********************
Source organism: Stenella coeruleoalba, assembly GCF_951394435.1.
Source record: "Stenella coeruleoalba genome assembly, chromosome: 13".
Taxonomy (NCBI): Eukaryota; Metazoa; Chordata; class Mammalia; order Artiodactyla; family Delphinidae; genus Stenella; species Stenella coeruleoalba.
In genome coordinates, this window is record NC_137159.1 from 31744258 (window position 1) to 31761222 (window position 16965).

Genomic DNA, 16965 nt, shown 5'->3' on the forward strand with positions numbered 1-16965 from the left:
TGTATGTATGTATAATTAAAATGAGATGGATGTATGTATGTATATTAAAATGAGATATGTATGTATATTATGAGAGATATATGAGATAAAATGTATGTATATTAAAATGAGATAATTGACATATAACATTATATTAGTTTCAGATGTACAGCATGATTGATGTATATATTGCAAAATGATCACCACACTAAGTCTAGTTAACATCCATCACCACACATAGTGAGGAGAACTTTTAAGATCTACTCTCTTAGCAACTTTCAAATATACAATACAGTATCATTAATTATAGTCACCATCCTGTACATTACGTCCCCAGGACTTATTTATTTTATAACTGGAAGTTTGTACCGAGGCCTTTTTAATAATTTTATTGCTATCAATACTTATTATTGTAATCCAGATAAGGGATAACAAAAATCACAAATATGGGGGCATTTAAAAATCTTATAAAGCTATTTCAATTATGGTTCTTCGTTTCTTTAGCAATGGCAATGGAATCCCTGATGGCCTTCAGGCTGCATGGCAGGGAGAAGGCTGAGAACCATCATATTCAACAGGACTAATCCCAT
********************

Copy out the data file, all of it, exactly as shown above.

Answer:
Source organism: Stenella coeruleoalba, assembly GCF_951394435.1.
Source record: "Stenella coeruleoalba genome assembly, chromosome: 13".
Taxonomy (NCBI): Eukaryota; Metazoa; Chordata; class Mammalia; order Artiodactyla; family Delphinidae; genus Stenella; species Stenella coeruleoalba.
In genome coordinates, this window is record NC_137159.1 from 31744258 (window position 1) to 31761222 (window position 16965).

Genomic DNA, 16965 nt, shown 5'->3' on the forward strand with positions numbered 1-16965 from the left:
TGTATGTATGTATAATTAAAATGAGATGGATGTATGTATGTATATTAAAATGAGATATGTATGTATATTATGAGAGATATATGAGATAAAATGTATGTATATTAAAATGAGATAATTGACATATAACATTATATTAGTTTCAGATGTACAGCATGATTGATGTATATATTGCAAAATGATCACCACACTAAGTCTAGTTAACATCCATCACCACACATAGTGAGGAGAACTTTTAAGATCTACTCTCTTAGCAACTTTCAAATATACAATACAGTATCATTAATTATAGTCACCATCCTGTACATTACGTCCCCAGGACTTATTTATTTTATAACTGGAAGTTTGTACCGAGGCCTTTTTAATAATTTTATTGCTATCAATACTTATTATTGTAATCCAGATAAGGGATAACAAAAATCACAAATATGGGGGCATTTAAAAATCTTATAAAGCTATTTCAATTATGGTTCTTCGTTTCTTTAGCAATGGCAATGGAATCCCTGATGGCCTTCAGGCTGCATGGCAGGGAGAAGGCTGAGAACCATCATATTCAACAGGACTAATCCCAT